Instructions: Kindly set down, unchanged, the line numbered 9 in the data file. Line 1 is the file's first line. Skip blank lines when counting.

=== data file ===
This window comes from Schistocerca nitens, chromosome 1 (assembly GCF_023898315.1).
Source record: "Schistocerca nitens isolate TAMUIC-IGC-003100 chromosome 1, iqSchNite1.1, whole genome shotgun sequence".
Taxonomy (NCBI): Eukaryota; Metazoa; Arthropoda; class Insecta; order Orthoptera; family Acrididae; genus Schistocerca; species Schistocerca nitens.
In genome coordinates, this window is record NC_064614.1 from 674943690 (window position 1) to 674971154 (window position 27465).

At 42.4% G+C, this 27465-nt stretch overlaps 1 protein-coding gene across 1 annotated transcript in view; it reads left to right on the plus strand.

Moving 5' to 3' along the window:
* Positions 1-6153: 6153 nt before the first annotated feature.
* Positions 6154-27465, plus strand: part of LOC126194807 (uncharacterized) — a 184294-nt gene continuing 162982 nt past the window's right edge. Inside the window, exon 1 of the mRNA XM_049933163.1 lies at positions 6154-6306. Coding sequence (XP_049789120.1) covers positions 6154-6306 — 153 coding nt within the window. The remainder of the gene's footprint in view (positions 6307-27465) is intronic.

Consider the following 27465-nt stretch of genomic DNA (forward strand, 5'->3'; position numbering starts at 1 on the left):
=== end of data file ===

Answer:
Consider the following 27465-nt stretch of genomic DNA (forward strand, 5'->3'; position numbering starts at 1 on the left):